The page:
4. Entry Without Consent on Suspicion of Violation of University Regulations or Federal or State Law

a. Where federal, state, or local law enforcement officers, including URI campus police, are involved in an investigation of possible violation of state or federal law, any search of a student residence shall be conducted only by such law enforcement officers and only in accord with legal standards applicable to police searches of private residences, and no University employee or agent other than a URI police officer is authorized to conduct a search of a student residence in connection with such investigation. URI officials may, however, cooperate with the law enforcement officers executing a search authorized by an appropriate federal or state judicial officer.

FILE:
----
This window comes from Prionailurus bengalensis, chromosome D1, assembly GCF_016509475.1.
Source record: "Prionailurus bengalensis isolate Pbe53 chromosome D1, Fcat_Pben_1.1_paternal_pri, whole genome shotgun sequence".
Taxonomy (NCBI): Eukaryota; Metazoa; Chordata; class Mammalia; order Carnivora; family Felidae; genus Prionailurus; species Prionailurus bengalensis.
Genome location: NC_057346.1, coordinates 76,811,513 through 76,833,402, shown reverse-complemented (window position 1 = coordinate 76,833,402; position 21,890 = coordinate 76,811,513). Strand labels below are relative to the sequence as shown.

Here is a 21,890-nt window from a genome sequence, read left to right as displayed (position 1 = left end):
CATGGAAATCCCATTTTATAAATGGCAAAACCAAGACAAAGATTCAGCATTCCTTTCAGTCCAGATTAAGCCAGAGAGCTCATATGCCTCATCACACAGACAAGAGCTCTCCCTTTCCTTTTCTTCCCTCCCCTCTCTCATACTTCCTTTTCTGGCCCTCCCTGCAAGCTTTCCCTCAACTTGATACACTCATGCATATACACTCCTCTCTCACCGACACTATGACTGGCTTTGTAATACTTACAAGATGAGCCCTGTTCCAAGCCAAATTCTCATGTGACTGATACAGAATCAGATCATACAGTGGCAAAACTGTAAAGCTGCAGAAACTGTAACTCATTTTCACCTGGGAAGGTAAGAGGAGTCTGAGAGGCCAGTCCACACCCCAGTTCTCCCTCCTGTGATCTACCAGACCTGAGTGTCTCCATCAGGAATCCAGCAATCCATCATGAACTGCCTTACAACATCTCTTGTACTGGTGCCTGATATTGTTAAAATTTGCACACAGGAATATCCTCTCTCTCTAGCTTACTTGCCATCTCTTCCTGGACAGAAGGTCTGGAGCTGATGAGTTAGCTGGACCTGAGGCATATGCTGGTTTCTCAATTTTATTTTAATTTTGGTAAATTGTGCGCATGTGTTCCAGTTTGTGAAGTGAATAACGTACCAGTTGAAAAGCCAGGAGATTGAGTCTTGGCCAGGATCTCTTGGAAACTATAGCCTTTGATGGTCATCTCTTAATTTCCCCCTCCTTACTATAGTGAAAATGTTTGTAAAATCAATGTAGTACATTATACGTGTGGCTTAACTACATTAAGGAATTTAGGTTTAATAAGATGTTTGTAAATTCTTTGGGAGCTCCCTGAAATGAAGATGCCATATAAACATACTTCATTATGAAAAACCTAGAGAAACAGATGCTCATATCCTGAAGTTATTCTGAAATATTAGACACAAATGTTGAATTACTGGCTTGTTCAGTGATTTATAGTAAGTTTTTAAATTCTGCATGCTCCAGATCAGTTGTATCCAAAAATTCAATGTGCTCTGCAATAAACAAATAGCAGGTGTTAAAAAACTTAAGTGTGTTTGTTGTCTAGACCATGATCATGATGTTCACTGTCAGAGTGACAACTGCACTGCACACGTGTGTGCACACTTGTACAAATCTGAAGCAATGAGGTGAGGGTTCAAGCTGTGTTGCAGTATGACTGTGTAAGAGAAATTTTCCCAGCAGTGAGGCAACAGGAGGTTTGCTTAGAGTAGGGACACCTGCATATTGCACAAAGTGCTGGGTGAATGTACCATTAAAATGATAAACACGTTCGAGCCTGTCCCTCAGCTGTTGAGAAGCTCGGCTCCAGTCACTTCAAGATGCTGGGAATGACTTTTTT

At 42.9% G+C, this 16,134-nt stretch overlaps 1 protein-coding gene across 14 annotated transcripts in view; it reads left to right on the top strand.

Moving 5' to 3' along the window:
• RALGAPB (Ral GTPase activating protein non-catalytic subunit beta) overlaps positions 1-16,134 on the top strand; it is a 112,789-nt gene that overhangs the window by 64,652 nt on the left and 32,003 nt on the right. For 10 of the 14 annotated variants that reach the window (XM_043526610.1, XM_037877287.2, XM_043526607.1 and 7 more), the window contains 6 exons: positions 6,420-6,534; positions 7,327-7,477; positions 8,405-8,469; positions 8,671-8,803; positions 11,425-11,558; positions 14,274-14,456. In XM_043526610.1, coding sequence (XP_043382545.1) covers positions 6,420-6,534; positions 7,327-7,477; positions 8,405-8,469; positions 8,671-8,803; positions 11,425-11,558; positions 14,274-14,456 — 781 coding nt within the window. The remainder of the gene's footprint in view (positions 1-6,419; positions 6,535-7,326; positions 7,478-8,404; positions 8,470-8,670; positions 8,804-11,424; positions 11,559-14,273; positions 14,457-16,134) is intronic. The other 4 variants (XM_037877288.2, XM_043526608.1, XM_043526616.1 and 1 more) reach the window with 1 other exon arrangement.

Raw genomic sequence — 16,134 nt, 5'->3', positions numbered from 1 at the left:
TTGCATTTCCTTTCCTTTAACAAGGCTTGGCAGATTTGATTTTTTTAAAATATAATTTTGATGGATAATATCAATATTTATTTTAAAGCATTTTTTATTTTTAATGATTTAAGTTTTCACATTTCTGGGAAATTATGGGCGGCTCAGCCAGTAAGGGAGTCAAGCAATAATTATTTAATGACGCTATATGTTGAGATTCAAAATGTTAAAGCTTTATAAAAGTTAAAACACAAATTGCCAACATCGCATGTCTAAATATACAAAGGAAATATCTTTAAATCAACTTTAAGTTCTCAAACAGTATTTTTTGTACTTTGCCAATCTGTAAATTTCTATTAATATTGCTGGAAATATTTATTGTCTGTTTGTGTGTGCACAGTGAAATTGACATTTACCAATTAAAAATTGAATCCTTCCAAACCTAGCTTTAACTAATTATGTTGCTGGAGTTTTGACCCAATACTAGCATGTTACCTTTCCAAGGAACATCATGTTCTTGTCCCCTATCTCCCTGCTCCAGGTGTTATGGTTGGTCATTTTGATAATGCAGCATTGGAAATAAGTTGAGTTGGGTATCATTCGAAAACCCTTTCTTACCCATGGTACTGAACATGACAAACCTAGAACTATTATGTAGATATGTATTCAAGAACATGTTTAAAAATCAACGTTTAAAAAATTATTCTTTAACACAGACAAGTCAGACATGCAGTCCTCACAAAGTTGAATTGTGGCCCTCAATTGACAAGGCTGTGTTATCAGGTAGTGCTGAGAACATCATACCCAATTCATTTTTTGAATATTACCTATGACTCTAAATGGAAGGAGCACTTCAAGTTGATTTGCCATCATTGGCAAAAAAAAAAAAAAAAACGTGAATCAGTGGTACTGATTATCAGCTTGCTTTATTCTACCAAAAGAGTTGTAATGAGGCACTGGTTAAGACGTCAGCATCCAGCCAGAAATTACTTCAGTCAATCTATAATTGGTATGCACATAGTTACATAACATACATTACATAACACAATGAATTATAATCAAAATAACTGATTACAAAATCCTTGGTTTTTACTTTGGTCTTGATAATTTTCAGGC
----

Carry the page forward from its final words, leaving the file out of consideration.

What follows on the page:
b. If no federal, state, or local law enforcement officer (including URI campus police) is involved in an investigation of a possible violation of University policy, and if a URI employee (other than a URI campus police officer) or student has reason to believe that search of a particular room will yield evidence of violation of a University regulation by a particular student, that employee or student should contact the Director of Security, the Director of Residential Life or the Associate Director of Residential Life. If the Director of Security, Director of Residential Life or Associate Director of Residential Life, after hearing the employee's or student's statements to that effect, believes that a search of a particular student residence will produce evidence of a violation of University regulations, or evidence of the identity of a person participating in such a violation, the Director of Security, the Director of Residential Life or Associate Director of Residential Life may apply to the Dean of Students (or if the Dean of Students is unavailable, to the Vice President for Student Affairs) for an administrative search warrant. The Dean of Students or Vice President for Student Affairs to whom application is made shall review the application and may ask any additional questions of the Director of Security, the Director of Residential Life or Associate Director of Residential Life, or of the additional applicants. The Dean of Students or Vice President for Student Affairs shall sign the student residence search warrant only if s/he concludes there is reasonable cause to believe that the property described in the application and related to the commission of a violation is located as described in the application and that it is in the best interest of the University and its students to conduct an administrative search. Once the administrative warrant has been granted the search will be conducted only by the Director of Security, the Director of Residential Life or the Associate Director of Residential Life. Evidence found in the administrative search that indicates a violation of University policy may be used for internal University action.